Jesus is really, is really talking about an understanding of the world and it’s power structures that stand in opposition to the vision, the dream of God for all creation. The “fox” in this parable represents our tendency to take what we need, to subjugate others to our agenda, to marginalize and to ride roughshod over the poor, the weak, and anyone else who doesn’t have or can’t wield the power that we think we have and deserve. Jesus is telling us that the “fox” is already in the henhouse and that there is a choice to be made. Are we going to align ourselves with the fox, in the hopes that we might be spared by the preservation of the status quo; that we might be allowed to continue to run our own little corner of the henhouse; or are we going to cast our lot in with the mother hen, who has been trying for so long to gather us under her wings and shelter us from the power that would destroy us?
There is a choice to be made and, given the choice between a fox and a Mother Hen, the fox at first blush, might seem like a better choice. On the surface the Fox seems more powerful and attractive. The Fox offers perks and benefits, privilege and status, rank and recognition. The Fox would seem better equipped to defend itself and to defend us. Surely we can cultivate and tame the fox’s rage and penchant for blood, using it to our own benefit.
But there is this little problem with putting the Fox in charge of the henhouse. The Fox has a tendency to sneak in when no one else is looking, in the dead of the night, seeking to slake its hunger. And when we finally wake up and take stock, we will see that some of us are missing, or injured, trampled into the hard scrabble of the henhouse floor by the Fox’s destructive rampage. Once we have let the fox into the henhouse there is just no telling who might be deemed disposable, be discarded, be left out, or even go missing altogether. Yes, the fox is powerful, but in the end, no one is safe when there is a fox in the henhouse.
Standing here this morning, the slope of the Mount of Olives at our back, the ground before us falling away to the Kidron Valley, the Garden of Gesthemane down there at the foot of the hill, and the Temple Mount rising before us across the valley, the slope is covered with graves. The people of Israel have chosen the hill that is the Mount of Olives for a public cemetery. And in that rocky and steep soil, burials are above ground in stone crypts. And standing there you can see that the hillside is littered with the graves of the children of Jerusalem.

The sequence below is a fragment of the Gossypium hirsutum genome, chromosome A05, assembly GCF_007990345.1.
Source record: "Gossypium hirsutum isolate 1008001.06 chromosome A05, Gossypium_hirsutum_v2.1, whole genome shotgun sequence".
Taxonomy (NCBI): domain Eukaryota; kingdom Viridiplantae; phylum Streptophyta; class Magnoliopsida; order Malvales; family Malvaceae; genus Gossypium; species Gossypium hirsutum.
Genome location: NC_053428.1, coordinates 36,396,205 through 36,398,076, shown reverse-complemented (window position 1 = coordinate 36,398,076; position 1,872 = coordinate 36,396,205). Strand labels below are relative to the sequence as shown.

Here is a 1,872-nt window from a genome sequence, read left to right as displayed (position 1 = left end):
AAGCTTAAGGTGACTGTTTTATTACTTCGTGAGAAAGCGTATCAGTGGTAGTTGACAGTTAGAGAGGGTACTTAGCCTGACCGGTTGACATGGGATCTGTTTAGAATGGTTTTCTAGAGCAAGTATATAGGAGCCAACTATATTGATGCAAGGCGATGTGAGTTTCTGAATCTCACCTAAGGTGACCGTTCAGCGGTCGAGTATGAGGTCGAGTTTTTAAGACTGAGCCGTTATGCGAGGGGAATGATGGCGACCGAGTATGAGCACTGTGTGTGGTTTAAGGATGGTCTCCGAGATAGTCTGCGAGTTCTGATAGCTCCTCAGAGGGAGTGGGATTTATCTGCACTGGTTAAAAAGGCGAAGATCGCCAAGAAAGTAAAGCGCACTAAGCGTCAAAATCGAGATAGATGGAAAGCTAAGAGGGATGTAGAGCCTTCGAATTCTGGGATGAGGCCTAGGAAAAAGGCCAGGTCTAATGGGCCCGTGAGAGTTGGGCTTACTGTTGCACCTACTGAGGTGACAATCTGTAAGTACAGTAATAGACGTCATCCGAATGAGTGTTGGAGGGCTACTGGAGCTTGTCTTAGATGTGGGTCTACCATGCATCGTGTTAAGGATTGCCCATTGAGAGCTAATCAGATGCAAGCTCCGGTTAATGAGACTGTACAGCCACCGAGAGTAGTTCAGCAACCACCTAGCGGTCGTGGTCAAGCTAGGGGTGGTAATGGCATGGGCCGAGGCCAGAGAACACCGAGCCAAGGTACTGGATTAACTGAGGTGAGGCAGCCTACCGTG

Right at our back is a Franciscan chapel called Dominus Flevit, which means “the Lord has wept.” And on the chapel altar is a mosaic, a picture of a mother hen with her wings spread wide, trying her best to look as ferocious as a mother and can look, with her chicks gathered up under her wings.
Here in this place Jesus is telling us your house is “left to you,” another way of telling us that our henhouse is left desolate, because we have refused to shelter in the shadow of the wings of the mother hen. Why are we so unwilling to turn our backs on the fox and cast our lot with the love of the Mother Hen?
It’s a frightening thing to reject the fox. It is even more frightening to step into the shadow of the Mother Hen’s wings because, as Jesus is pointing out when he shifts the definition of “fox” away from Herod and towards a view of the systems and structures that dominate and shape our lives, the choice we make will ultimately define the way that we live together, and who we are.
In an article published by the Christian Century in 1985 Barbara Brown Taylor, one of the Episcopal Church’s most gifted and treasured preachers asked,
“If you have ever loved someone you could not protect, then you understand the depth of Jesus’ lament. All you can do is open your arms. You cannot make anyone walk into them. Meanwhile, this is the most vulnerable posture in the world –wings spread, breast exposed — but if you mean what you say, then this is how you stand.”
Now I said that in this passage, Barbara Brown Taylor asks a question. But you may have noticed that the end of that quotation there was a period and not a question mark. But you know… today’s Gospel reading didn’t end with a question mark, and there’s still a question there. It’s implicit in the clear distinction between two ways of seeing, being, and living in the world.
Jesus is asking us to turn away from the way of the fox; to stop participating in structures that oppress, crush and destroy; to recognize that the fox under whose standard we are gathered, will not recognize our past loyalty and support, but will destroy as all without regard or distinction.
Jesus is asking us to take courage from his example; to have faith in God’s love and promise; and to stand, as he did, wings spread, breast exposed, and to gather his children under our wings; to fly at the fox in defense of the weak and the poor the widow and the orphan, the forgotten stranger, the marginalized, the other…
Jesus is asking us to gather under the shadow of his wings and to let him rescue our humanity from the hard scrabble of the henhouse floor.